Just inside the door of the Santa Fe Art Institute's Lumpkins Community Studio, the headquarters for the Story Maps fellowship, two large maps are tethered together by a river of colorful threads. One is a world map, the other shows the City of Santa Fe.
"I asked people to mark where they were born, where they moved here from, and where they live in the city," says Mya Green, pointing at thumbtacks on each map with strings stretched between them. "As you can see, there weren't very many people who were from Santa Fe."
Green moved here two years ago from Baltimore, Maryland, so she's part of that group. She conducted the dual map survey at a Story Maps open studio last summer, and noticed some clear trends in her data.
"Look at this concentration that came from the East Coast," she says. "And most people who participated now live in midtown. I got almost no one from the Southside, not a lot from the downtown area. I think it speaks to who comes to events like this."
In many ways, Story Maps seems specifically designed for Green. She's a poet and writer by trade with an MFA from Sarah Lawrence University, and has never lived in one place for more than five years. Her mother is a scholar and university administrator who moved the family across the world throughout Green's childhood. Green knows how to land in a place, analyze its values and mores, and expose them in concrete poems that are literal and conceptual labyrinths.
"With the maps, I'm focused on what will be visually impactful in a curious way," she explains. "That's also how I feel about my poems. They're kind of puzzles."
Green has thus strategized about how to access different sectors of the community. She was paired with the Office of Economic Development, and attended a series of events during which the department solicited feedback from the community about the midtown campus proposals.
"They held these things all across the city, and about 100 people showed up per day," says Green. "Most of those people were over 65, wealthy and white. The city was saying they wanted to cater to 18- to 45-year-olds who will diversify and stimulate the economy, but the data set they put together didn't represent that at all."
In an attempt to flip the paradigm, Green initiated an event series designed to attract her own cohort.
"What do millennials love? Food and drink," she says. She planned two brunches under the title Desire Project, asking attendees to map out their hopes and dreams—and challenging them to examine how the rest of the community might be affected if those wishes were granted.
"My thing was moving from the personal to the sociocultural to the community context," Green explains. "Sure, you want your wildest dreams to come true, but what does that mean in the context of your community? If these things are made available to me, how does that affect another person's wildest dreams?"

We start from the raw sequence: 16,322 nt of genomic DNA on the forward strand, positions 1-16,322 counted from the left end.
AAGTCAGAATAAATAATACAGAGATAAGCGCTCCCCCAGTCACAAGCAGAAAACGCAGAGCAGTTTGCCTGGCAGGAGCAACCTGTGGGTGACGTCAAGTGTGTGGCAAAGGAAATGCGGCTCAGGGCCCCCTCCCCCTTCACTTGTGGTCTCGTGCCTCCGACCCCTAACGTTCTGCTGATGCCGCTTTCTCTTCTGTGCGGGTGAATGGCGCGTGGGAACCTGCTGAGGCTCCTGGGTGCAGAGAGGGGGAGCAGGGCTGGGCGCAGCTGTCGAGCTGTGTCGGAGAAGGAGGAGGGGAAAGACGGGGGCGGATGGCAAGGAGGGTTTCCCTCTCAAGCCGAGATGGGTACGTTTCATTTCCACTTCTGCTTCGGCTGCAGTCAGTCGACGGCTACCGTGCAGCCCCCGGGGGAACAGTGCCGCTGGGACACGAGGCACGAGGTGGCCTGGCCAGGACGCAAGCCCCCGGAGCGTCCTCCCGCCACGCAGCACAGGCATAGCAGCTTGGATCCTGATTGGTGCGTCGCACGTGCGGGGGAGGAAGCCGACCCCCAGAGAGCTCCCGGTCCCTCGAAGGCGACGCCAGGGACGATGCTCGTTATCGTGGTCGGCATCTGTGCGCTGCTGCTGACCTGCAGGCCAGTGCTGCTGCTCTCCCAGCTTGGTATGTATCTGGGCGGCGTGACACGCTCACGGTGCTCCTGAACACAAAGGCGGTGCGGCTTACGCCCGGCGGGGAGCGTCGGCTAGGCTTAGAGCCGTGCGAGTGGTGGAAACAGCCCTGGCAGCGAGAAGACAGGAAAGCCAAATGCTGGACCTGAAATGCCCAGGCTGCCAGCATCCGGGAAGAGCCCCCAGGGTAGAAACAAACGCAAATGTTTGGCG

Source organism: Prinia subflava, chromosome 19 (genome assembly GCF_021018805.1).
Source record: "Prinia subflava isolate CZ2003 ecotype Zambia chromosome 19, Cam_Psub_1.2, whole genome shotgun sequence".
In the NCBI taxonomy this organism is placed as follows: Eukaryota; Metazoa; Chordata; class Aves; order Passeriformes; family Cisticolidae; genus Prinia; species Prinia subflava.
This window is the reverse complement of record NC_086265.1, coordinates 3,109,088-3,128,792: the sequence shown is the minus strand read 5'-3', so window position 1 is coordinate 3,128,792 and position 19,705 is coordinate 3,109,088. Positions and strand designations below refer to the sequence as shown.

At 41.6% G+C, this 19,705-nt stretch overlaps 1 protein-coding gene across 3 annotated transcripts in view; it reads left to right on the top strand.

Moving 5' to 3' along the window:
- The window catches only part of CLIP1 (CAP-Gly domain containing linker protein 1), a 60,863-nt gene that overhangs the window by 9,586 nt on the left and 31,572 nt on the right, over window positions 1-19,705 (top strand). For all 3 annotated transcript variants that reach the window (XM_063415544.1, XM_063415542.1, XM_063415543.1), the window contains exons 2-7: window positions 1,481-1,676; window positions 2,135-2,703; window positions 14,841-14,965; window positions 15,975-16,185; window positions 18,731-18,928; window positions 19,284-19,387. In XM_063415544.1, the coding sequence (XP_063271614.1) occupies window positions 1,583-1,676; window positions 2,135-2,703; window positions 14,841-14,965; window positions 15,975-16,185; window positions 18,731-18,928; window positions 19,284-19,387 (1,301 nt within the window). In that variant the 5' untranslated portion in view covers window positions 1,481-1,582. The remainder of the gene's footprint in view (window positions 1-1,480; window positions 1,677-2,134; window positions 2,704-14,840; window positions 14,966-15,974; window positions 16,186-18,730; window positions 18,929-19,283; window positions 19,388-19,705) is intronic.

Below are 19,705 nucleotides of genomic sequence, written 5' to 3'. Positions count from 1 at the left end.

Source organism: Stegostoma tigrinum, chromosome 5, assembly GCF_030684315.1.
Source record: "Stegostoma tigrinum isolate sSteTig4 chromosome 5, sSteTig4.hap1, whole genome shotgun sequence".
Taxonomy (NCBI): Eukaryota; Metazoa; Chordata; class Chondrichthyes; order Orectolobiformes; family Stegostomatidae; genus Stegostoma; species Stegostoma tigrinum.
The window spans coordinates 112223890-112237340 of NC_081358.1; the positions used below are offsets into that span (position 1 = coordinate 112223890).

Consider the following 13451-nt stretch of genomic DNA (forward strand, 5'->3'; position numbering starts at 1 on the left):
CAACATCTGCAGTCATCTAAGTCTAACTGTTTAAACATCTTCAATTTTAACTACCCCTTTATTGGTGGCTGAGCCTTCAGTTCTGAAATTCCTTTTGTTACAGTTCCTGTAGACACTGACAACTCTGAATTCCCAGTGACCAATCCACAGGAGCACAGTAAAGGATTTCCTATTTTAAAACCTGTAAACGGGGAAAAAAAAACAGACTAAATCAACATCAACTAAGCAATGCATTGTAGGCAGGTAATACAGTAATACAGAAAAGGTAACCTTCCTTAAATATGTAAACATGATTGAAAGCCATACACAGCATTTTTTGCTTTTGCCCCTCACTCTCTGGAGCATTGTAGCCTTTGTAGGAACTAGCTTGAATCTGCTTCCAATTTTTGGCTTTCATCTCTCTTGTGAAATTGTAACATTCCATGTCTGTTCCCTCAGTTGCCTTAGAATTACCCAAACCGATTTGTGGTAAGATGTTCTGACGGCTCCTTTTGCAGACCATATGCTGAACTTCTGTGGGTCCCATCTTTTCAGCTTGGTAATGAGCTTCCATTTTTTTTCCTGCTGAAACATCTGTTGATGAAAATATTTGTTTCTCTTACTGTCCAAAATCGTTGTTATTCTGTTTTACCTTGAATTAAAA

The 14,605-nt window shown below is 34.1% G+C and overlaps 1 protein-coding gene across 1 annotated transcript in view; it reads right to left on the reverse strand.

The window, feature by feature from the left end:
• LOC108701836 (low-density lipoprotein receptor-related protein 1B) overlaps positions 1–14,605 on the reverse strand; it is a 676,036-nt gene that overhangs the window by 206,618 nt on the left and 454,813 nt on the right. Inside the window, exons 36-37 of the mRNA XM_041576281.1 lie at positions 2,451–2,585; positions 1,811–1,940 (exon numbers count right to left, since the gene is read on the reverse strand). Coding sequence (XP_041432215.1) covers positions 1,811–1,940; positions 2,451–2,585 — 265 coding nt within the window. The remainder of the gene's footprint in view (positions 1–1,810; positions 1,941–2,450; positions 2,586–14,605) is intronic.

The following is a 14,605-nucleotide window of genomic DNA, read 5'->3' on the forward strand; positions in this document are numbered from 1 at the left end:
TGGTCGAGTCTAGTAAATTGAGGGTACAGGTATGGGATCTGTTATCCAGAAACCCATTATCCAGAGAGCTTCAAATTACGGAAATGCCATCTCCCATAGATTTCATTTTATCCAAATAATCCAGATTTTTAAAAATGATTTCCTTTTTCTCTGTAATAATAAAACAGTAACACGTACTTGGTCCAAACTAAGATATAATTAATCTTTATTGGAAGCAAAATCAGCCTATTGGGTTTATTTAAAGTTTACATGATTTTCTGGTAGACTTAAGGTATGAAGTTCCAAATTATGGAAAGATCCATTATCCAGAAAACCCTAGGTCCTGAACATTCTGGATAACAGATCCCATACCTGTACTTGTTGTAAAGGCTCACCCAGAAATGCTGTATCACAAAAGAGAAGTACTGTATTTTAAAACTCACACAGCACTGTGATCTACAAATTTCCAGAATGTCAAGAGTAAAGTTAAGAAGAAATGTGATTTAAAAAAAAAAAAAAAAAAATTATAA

At the first brunch, Green ran into a participation problem again. Thirty people signed up for the experience; only 10 showed up. The second brunch had a similar turnout.
"I was afraid of that," she says, "because I didn't want for the city to say, 'Well, this is anecdotal and invalid.'"
She created another map using the data from the events, marking different places in the community that represent the desires of the participants. The spread is much wider than that of Green's double map survey, dotting every district of Santa Fe and circling its outskirts.
"The people who did come to the brunches came away with a greater cultural understanding of each other," she says.
Green is preparing a dining room installation for this week's exhibition, in the hope of inviting more people to the table.
Mobile Integrated Health Office
Terran Last Gun moved to Santa Fe in 2012 to study at the Institute of American Indian Arts. He graduated in 2016 with a BFA in museum studies and an associate's degree in studio arts. Now he's a full-time artist, and mounted his first solo exhibition at the IAIA Museum of Contemporary Native Arts earlier this year. He was born and raised in Browning, Montana, on the Blackfeet Reservation.
At SFAI, Last Gun's mapping process started with little clues on scraps of paper. For confidentiality reasons, his project partners at the Mobile Integrated Health Office can only share short passages of their incident reports. "I have to return them when I'm done so they can destroy them," Last Gun says. He pulls a bundle of reports from his backpack. One reads, "Sister found her brother on the porch shaking after hearing loud thump outside. This caused a 10 mm full thickness laceration over the right eye."